The voices of the wild are everywhere, including inside ourselves.
Climate change wasn’t on the public’s radar in 1995, when Mary Taylor Young and her husband bought their piece of the wild in the Colorado Rockies. They built a cabin, set up a trail of bluebird nest boxes, and began a nature journal of observations, delighting in the ceaseless dramas, joys, and tragedies that are the fabric of life in the wild.
But changes greater than the seasonal cycles of nature became evident over time: increasing drought, wildfires, bears delaying hibernation, and the decline of familiar birds and appearance of new species. Her twenty-five year journal, she realized, held a secret, a record of climate change happening not on an Antarctic ice sheet but in their own natural neighborhood and echoed in everyone’s backyard.
In this A Sand County Almanac for the twenty-first century, Young sees hope in the human ability to overcome great obstacles, in the energy and determination of youth, and in nature’s resilience.
In spite of fire and drought and so many questions about the future, the bluebirds still return every spring to begin the next bluebird season.
“This wonderful book is faithful both in its witness to the world’s beauty and to our need to act now to preserve something of that wonder and grace.”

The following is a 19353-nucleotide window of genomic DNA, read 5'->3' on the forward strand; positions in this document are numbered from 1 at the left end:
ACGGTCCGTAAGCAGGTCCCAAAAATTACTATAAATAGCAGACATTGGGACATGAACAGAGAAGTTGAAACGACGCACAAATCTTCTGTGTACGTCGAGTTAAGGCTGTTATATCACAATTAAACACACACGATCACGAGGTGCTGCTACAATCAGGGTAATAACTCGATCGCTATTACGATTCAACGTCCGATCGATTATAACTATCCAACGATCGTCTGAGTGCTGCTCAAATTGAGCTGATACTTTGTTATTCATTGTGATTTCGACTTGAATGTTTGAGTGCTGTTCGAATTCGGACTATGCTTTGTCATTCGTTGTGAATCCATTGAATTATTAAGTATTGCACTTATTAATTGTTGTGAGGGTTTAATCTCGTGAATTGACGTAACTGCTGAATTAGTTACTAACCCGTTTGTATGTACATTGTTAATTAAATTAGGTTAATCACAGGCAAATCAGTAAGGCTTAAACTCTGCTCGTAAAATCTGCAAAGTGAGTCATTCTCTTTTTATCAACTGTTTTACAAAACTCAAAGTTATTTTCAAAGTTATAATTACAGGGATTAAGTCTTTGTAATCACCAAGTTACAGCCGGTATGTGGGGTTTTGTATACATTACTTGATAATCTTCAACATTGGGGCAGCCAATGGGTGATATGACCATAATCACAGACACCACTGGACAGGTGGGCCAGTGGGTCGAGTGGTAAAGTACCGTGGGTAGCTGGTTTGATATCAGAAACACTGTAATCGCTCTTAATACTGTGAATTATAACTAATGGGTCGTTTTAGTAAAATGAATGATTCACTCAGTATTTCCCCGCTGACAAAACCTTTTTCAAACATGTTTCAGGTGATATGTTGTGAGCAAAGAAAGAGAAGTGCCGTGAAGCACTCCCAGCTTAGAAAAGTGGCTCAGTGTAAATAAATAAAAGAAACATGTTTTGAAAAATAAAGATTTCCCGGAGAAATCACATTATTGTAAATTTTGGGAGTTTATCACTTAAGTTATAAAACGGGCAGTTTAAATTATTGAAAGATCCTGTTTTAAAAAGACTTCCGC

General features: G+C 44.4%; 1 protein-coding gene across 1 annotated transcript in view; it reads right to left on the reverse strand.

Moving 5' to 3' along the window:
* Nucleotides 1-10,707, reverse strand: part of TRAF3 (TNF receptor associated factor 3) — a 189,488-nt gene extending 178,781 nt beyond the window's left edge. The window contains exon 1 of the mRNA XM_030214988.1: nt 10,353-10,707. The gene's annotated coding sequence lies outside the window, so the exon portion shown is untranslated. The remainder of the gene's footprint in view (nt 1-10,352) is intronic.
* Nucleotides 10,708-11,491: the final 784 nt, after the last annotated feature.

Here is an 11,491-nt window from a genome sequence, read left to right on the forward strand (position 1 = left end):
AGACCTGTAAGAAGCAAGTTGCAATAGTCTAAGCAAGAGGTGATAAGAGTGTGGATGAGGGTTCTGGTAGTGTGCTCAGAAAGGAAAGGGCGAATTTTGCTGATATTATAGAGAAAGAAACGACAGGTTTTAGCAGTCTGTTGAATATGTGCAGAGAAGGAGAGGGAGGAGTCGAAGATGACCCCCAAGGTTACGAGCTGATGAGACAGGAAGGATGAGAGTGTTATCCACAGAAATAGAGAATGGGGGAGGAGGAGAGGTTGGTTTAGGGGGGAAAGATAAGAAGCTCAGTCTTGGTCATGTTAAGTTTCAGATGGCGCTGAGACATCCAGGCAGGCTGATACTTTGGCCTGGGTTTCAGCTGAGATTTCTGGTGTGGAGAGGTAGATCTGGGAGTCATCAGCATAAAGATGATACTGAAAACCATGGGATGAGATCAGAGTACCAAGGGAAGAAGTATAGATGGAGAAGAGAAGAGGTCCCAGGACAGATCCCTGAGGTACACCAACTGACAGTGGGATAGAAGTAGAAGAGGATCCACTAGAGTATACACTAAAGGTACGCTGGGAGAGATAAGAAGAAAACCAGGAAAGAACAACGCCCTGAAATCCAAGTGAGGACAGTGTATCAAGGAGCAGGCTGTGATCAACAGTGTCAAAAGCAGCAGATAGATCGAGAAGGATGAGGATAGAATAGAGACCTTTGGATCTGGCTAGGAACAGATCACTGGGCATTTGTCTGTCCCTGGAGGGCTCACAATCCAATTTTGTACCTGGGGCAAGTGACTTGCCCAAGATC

—BILL McKIBBEN, author of The End of Nature and co-founder 350.org
“Young has long engaged readers to support wildlife conservation. With this book she turns her writer’s eye to a critical personal story about climate change.”
—WAYNE LEWIS, Editor, Colorado Outdoors
“Beautifully written, Bluebird Seasons . . . is as much a love letter to the land as it is a sober analysis of climate change.”
—JERRY MITCHELL, Chief of Biology, National Park Service (retired)
“Young gives voice and humanity to the complex scientific issue of climate change. . . . Young leaves us with hope, a call to action, and optimism we can and will do the right thing.”
—JANICE L. NERGER, Dean of the College of Natural Sciences and
Interim Provost, Colorado State University
...The thing about seasons is that their ultimate dynamic is change—birth, growth, death, renewal. There are a variety of possible endings to the story, different paths we as a global village can choose to take. We can keep the seasons turning past loss to renewal.
In that lies our hope.
- Bluebird Seasons: Witnessing Climate Change
In My Piece of the Wild